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Combination liraglutide, metformin therapy increases pregnancy rate in obesity, PCOS

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May 8, 2018

Women with obesity and polycystic ovary syndrome randomly assigned to combination metformin plus liraglutide therapy were nearly twice as likely to achieve pregnancy via in vitro fertilization over 12 months vs. similar women assigned to metformin alone, according to findings from a small pilot study published in the European Journal of Endocrinology.

The potential beneficial effects of liraglutide (Victoza, Novo Nordisk), a GLP-1 receptor agonist, on IVF outcomes in women with PCOS and obesity have not been addressed yet, Vesna Salamun, MD, of the department of human reproduction at University Medical Centre Ljubljana, Slovenia, and colleagues wrote in the study background. Weight loss before IVF has been associated with improved fertility and live birth rates, as well as a decrease in number of IVF cycles needed to achieve pregnancy.

“Since liraglutide is an effective insulin-sensitizing agent, there is a theoretical assumption that weight loss will improve the reproductive outcomes by weight loss,” the researchers wrote. “Moreover, new animal data suggest that GLP-1 receptor agonists play a role in the regulation of the hypothalamus-pituitary-ovary axis by neuroendocrine modulation of gonadotropin-releasing hormones.”

Salamun and colleagues analyzed data from 28 women with obesity and PCOS, diagnosed according to Rotterdam criteria, who participated in a 12-week, open-label, randomized trial (mean age, 31 years; mean BMI, 36.7 kg/m²). Between September 2014 and May 2015, researchers randomly assigned women to 1,000 mg metformin twice daily (n = 14; infertility duration, 32.7 months) or 1,000 mg metformin plus 1.2 mg liraglutide once daily for 12 weeks (n = 13; infertility duration, 56.2 months). In the liraglutide arm, metformin was titrated from an initial dose of 500 mg to 1,000 mg over 12 days before liraglutide was added (initial liraglutide dose, 0.6 mg, increased to 1.2 mg after 3 days). Researchers promoted lifestyle interventions in both groups, including a reduced-calorie diet consisting of 50% carbohydrates, 20% proteins and 30% fat (mostly mono- and polyunsaturated). IVF was offered to all women who completed treatment after a 1-month washout period.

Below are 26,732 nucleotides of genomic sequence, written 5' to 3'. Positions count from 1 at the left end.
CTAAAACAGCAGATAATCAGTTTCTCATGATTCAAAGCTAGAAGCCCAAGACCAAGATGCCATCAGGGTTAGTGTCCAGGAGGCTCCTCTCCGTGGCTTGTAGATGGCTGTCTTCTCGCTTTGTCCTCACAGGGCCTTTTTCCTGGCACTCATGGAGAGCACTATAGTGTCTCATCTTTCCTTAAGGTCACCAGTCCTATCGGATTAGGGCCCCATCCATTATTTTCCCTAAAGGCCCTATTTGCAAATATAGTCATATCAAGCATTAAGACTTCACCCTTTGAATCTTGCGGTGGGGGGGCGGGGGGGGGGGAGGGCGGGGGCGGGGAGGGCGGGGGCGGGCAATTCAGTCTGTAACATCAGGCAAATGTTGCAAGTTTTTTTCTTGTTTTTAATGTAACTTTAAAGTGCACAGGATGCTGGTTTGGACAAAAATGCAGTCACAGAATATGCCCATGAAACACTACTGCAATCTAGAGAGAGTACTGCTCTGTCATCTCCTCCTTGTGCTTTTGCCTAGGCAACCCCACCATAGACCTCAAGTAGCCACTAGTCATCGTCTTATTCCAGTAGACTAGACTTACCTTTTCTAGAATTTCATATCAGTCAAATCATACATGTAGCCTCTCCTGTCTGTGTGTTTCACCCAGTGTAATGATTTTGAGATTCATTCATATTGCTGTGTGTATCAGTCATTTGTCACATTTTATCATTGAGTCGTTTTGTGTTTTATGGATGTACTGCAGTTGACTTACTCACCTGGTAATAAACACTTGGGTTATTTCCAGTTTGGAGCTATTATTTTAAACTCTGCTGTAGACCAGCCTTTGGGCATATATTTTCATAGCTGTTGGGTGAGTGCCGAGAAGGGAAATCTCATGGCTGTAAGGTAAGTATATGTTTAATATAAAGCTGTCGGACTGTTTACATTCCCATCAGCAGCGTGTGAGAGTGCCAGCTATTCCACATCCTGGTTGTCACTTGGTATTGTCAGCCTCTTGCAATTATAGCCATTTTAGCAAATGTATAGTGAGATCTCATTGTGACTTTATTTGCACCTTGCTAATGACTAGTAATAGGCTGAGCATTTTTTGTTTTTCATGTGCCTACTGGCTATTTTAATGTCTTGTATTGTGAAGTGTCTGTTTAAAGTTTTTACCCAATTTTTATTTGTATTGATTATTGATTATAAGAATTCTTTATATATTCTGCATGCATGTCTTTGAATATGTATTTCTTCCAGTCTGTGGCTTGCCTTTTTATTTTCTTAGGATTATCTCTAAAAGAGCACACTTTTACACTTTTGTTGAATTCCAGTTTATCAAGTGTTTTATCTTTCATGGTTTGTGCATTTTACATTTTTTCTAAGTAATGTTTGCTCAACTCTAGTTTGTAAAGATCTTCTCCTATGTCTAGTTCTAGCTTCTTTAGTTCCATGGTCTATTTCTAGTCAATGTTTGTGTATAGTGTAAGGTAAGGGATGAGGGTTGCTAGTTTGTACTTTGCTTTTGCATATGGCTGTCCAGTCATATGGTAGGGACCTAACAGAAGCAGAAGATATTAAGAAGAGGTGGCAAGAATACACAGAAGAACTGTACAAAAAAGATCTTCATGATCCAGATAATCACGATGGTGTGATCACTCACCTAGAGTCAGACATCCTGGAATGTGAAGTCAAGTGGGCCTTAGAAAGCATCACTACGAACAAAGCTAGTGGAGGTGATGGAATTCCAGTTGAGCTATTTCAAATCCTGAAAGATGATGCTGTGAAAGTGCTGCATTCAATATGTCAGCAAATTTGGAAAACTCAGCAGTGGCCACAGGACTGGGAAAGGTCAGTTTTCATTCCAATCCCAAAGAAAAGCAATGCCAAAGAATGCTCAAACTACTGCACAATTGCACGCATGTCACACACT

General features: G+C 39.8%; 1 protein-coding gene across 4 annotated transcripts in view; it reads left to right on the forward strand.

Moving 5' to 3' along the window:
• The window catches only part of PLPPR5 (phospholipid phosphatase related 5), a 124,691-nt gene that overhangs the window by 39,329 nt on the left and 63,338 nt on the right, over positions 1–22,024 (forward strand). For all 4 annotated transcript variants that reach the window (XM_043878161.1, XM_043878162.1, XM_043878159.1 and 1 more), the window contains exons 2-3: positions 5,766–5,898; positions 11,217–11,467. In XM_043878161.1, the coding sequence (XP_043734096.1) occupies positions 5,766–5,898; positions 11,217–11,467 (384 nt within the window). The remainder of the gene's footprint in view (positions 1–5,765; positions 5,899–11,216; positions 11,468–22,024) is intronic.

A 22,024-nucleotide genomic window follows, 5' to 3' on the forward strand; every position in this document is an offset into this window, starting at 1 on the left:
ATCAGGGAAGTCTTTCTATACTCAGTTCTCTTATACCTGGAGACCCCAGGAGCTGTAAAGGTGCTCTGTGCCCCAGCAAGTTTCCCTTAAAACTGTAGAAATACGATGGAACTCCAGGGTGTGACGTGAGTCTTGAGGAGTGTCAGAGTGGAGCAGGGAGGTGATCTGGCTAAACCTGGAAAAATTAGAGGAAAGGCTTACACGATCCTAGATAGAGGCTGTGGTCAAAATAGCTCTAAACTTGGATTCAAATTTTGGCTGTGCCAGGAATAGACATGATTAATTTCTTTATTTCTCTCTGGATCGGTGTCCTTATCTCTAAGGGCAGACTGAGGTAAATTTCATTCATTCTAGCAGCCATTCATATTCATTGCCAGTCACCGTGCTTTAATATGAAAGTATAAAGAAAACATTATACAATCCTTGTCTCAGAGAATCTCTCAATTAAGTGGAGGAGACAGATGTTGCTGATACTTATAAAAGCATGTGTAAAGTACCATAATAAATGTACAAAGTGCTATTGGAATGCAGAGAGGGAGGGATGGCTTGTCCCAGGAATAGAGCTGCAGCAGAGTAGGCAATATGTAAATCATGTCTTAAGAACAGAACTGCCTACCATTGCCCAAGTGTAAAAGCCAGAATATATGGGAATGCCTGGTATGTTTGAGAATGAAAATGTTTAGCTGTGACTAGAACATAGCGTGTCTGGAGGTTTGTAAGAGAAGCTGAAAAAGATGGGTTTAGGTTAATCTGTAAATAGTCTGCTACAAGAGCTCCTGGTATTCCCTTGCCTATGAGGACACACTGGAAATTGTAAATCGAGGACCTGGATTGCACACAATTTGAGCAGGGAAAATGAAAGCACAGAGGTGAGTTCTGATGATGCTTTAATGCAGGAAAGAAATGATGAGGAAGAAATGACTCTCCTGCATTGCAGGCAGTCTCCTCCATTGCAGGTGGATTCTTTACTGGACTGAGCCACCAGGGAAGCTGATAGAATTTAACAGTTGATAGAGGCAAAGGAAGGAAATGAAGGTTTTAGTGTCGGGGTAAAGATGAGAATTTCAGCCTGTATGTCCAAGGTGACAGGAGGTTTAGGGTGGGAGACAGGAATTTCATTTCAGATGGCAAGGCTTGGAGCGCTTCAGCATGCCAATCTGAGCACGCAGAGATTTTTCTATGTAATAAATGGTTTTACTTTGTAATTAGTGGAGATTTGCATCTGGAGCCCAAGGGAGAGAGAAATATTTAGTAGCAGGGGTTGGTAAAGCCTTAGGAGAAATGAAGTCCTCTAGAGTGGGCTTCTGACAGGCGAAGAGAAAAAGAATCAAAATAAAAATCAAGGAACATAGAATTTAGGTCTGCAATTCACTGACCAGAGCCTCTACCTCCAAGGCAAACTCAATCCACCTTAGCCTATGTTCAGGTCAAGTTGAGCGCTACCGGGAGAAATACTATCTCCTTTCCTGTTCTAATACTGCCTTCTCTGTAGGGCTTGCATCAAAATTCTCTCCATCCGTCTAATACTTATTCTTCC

Fasting blood samples were collected at baseline and 12 weeks to measure levels of glucose, insulin, androstenedione, total and free testosterone and sex hormone-binding globulin. IVF pregnancy rate was defined as the number of clinical pregnancies confirmed by ultrasound of fetal cardiac activity, divided by the total number of cycles performed or embryo transfers.

There were no between-group differences in weight loss over 12 weeks; patients in the metformin group lost a mean 7 kg, and patients in the combination therapy group lost a mean 7.5 kg. However, the pregnancy rate per egg transfer was higher in the combination therapy group (85.7%) vs. the metformin-only group (28.6%; P = .03).

In the combination group, 9 of 13 women (69.2%) became pregnant in 1 year, including one who conceived spontaneously after treatment, six after IVF and two spontaneous after an unsuccessful IVF. In the metformin group, five of 14 women (35.7%) became pregnant in 1 year, including one immediately after treatment, two after an IVF procedure and two spontaneous pregnancies after an unsuccessful IVF.

“Our observations are not definitive, but do encourage further exploration of the efficacy and safety of this class of medications on reproductive outcomes in different obesity-related populations,” the researchers wrote. “The precise role of liraglutide in the relationship between the GLP-1 axis and female reproduction remains to be elucidated, in particular the GLP-1 impact on endometrial quality and receptivity.” – by Regina Schaffer

Disclosures: The authors report no relevant financial disclosures.

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